Previous to this age, all responsibility is with the parents. After this age the children are now privileged to participate in all areas of Jewish communal life, and they bear their own responsibility in the areas of Jewish ritual law, tradition, and ethics.
Since medieval times it has been traditional for a boy to celebrate becoming Bar Mitzvah. On the Shabbat after his 13th birthday, he reads from the Torah and Haftara, gives a d'var Torah (homily) and leads part of the prayer services. This is followed by a celebratory meal with family, friends, and members of the community. However, except in Italy, no similar ceremony evolved at that time for Jewish girls.
Traditionally, this celebration was limited to males. This is because women were not considered obliged to obey the same laws as men; since there was no obligation for adults, there was no issue of a change in a girl's status.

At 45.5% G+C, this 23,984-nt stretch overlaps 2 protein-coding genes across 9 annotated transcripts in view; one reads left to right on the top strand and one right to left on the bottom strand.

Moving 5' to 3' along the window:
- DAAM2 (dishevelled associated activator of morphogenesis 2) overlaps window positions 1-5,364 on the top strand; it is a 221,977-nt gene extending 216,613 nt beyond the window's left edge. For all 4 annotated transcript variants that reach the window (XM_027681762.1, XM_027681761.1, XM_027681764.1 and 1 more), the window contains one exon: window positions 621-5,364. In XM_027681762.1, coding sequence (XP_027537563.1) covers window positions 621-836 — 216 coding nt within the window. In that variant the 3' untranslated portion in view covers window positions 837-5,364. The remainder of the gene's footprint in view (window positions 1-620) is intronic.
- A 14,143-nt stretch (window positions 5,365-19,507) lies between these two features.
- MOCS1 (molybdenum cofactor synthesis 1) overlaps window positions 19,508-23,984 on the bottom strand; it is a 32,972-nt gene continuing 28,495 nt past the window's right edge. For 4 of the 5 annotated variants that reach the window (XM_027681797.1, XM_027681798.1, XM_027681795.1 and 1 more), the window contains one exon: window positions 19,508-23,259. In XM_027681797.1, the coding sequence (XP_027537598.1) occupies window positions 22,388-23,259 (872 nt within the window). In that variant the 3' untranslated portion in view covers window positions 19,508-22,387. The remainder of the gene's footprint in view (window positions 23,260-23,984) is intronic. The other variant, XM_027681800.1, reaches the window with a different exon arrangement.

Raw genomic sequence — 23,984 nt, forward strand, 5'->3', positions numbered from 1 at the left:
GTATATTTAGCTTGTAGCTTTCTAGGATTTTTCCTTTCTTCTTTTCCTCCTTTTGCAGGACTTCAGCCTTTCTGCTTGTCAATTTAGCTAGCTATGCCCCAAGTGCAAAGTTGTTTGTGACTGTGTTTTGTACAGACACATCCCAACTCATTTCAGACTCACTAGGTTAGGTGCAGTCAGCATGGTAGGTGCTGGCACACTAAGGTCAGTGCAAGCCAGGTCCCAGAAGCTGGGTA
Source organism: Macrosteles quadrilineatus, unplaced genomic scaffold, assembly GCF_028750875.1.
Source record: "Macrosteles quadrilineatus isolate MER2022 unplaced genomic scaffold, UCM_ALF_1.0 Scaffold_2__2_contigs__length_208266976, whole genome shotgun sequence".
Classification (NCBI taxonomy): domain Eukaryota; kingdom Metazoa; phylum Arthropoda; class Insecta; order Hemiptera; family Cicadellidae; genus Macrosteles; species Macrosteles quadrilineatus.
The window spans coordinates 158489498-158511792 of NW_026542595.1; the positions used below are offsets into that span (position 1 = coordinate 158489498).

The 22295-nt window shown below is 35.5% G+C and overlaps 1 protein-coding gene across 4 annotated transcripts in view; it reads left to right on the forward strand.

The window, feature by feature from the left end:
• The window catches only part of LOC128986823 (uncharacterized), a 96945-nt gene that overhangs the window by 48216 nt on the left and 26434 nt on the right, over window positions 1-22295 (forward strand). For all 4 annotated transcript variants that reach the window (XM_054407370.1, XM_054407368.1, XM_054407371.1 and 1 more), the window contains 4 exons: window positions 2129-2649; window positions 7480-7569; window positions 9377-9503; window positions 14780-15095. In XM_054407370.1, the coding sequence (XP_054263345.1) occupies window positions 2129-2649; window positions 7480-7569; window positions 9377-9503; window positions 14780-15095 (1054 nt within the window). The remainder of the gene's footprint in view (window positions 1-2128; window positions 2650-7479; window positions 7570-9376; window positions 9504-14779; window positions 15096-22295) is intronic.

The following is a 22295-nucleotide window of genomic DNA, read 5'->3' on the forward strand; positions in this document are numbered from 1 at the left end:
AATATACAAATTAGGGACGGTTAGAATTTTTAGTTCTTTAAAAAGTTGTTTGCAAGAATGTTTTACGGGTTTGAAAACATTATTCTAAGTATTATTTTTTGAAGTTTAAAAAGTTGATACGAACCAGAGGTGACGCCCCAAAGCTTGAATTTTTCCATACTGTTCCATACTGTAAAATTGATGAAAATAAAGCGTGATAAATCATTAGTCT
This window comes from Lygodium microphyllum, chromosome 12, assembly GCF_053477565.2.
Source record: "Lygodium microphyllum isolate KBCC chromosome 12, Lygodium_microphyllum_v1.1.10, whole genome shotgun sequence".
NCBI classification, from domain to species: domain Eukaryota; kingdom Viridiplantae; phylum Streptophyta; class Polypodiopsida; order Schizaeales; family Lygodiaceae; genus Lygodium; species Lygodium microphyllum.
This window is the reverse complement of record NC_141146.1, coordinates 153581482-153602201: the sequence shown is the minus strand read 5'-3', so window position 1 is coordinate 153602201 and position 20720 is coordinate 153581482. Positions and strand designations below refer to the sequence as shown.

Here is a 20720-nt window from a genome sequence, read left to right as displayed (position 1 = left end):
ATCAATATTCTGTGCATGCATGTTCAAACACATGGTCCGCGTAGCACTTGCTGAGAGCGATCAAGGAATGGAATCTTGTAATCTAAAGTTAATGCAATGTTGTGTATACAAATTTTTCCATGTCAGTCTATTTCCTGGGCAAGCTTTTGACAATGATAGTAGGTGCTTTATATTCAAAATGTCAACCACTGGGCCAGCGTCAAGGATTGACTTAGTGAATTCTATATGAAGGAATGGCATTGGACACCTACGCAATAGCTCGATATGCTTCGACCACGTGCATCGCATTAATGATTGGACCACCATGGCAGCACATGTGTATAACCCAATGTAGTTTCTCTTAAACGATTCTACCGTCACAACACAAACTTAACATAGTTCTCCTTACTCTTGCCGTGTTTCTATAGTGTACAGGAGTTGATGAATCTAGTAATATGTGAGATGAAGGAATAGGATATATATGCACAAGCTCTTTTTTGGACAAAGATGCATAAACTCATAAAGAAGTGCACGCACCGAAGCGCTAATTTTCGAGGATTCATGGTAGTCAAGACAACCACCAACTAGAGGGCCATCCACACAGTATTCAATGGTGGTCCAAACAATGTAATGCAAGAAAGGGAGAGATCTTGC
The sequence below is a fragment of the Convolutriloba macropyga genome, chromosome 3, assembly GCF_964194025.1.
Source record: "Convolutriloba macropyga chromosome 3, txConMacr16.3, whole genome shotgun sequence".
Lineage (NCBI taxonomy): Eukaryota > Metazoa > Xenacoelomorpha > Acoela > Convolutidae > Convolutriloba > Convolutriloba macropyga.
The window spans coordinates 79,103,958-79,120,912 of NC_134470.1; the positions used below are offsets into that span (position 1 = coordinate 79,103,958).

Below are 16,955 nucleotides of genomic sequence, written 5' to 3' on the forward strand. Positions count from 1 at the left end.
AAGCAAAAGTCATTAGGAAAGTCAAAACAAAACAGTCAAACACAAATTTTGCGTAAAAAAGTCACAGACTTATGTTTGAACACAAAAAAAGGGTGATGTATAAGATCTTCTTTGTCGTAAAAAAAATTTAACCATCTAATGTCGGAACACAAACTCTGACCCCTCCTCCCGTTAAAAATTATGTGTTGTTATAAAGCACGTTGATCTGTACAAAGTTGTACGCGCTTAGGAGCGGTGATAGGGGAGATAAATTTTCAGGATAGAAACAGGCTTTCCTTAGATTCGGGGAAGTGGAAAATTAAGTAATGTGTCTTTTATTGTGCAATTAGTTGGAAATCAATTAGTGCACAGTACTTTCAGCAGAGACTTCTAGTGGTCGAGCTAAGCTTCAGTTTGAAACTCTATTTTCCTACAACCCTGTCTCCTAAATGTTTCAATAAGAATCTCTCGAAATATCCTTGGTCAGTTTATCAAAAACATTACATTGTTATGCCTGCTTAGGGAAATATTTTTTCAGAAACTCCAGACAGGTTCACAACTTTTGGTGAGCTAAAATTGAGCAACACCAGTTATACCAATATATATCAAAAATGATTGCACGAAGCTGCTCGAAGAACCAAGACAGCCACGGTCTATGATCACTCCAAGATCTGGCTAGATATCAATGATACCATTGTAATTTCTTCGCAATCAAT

In the nineteenth and twentieth centuries, however, Jews of the Reform, Conservative, and Reconstructionist movements reconceived the notion of "obligation," as well as gender distinctions, within Judaism. Today most Jews celebrate a girl's attainment of becoming Bat Mitzvah in the same fashion as a boy's. Most Reform and Conservative synagogues have egalitarian participation in which women may read from the Torah and lead services. Conservative Judaism is pluralistic, and some synagogues are still concerned about the halakhic propriety of women reading the Torah portion to men (some believe that a woman's voice distracts men from fulfilling their obligation in a pious spirit); in such congregations girls read from the Haftara. Reform Judaism is entirely egalitarian. The majority of Orthodox Judaism rejects the idea that a woman can read from the Torah to men or that a woman may lead prayer services, and so has developed a less public way to mark this occasion.